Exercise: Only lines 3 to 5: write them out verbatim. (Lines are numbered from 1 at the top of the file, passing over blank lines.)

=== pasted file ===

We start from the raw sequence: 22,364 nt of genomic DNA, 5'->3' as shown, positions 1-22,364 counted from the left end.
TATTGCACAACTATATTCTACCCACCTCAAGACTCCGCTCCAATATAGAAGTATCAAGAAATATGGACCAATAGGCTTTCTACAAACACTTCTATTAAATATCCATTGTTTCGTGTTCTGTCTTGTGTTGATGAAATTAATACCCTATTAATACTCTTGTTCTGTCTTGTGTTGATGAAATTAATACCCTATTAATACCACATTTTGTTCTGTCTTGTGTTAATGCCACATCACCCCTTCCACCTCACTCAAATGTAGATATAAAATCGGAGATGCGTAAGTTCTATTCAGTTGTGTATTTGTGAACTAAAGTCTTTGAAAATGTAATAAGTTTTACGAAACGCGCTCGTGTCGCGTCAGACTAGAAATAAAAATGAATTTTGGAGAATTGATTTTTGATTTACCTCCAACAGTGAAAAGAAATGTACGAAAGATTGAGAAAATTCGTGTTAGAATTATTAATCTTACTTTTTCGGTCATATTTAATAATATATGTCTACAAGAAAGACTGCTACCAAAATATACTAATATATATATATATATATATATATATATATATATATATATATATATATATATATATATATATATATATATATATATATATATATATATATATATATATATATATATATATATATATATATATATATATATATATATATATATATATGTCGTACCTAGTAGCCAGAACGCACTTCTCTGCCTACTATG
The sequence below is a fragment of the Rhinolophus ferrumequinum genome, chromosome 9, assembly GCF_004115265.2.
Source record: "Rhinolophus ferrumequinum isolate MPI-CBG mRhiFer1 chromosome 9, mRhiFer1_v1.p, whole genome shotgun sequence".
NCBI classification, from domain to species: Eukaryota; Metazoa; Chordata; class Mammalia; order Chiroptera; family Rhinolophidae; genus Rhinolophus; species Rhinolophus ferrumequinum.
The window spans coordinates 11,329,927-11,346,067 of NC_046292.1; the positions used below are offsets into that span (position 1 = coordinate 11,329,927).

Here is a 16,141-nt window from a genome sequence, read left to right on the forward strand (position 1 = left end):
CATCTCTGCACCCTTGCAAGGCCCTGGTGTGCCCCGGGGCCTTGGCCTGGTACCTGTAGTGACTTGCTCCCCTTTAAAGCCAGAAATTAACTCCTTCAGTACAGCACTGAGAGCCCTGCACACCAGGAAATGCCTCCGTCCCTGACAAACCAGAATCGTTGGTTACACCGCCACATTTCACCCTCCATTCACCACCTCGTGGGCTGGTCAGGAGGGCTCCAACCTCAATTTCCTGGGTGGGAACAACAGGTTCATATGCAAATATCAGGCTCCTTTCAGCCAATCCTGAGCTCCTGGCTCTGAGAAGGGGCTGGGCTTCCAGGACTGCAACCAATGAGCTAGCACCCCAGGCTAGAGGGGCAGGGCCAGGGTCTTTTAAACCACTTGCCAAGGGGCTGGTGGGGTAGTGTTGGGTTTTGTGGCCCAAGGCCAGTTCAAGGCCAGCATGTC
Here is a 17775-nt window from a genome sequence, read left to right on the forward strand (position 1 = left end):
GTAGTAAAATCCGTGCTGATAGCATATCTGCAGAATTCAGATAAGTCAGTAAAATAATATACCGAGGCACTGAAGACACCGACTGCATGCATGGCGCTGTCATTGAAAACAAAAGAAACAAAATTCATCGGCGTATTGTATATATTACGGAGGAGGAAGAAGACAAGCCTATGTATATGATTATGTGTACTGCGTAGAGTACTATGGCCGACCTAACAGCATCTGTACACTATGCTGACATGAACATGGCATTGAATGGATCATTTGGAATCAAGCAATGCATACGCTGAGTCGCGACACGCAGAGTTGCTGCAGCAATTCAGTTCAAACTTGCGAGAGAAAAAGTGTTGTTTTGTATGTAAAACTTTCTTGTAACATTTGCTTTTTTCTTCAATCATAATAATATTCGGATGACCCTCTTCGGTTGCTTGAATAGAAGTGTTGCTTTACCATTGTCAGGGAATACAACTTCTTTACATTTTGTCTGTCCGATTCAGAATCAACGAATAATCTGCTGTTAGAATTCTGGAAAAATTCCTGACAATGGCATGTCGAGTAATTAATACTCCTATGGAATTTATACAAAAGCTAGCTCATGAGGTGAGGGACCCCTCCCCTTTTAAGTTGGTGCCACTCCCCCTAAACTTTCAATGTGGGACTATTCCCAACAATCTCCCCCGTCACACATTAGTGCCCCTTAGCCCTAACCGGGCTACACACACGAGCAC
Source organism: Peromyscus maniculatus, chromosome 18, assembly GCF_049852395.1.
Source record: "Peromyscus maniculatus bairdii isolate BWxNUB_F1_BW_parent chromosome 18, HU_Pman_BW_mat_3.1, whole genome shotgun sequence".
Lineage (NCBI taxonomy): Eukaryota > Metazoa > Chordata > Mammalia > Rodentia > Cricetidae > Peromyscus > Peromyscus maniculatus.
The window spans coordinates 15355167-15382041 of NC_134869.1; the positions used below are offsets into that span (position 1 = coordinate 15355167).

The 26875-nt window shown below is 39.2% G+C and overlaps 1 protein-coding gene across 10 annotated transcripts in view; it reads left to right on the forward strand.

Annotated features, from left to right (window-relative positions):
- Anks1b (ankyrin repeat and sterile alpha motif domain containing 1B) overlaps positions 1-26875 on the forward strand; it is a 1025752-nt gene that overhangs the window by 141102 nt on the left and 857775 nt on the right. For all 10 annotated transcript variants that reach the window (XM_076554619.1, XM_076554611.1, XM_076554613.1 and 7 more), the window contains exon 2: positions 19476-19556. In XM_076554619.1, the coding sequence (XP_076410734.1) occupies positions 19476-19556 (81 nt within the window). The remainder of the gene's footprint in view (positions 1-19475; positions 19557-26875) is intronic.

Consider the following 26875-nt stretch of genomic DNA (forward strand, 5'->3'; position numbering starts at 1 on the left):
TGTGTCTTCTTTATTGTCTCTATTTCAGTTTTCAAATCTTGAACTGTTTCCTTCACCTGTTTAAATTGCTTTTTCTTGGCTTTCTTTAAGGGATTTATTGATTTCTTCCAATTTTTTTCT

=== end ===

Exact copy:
The sequence below is a fragment of the Rhinolophus ferrumequinum genome, chromosome 9, assembly GCF_004115265.2.
Source record: "Rhinolophus ferrumequinum isolate MPI-CBG mRhiFer1 chromosome 9, mRhiFer1_v1.p, whole genome shotgun sequence".
NCBI classification, from domain to species: Eukaryota; Metazoa; Chordata; class Mammalia; order Chiroptera; family Rhinolophidae; genus Rhinolophus; species Rhinolophus ferrumequinum.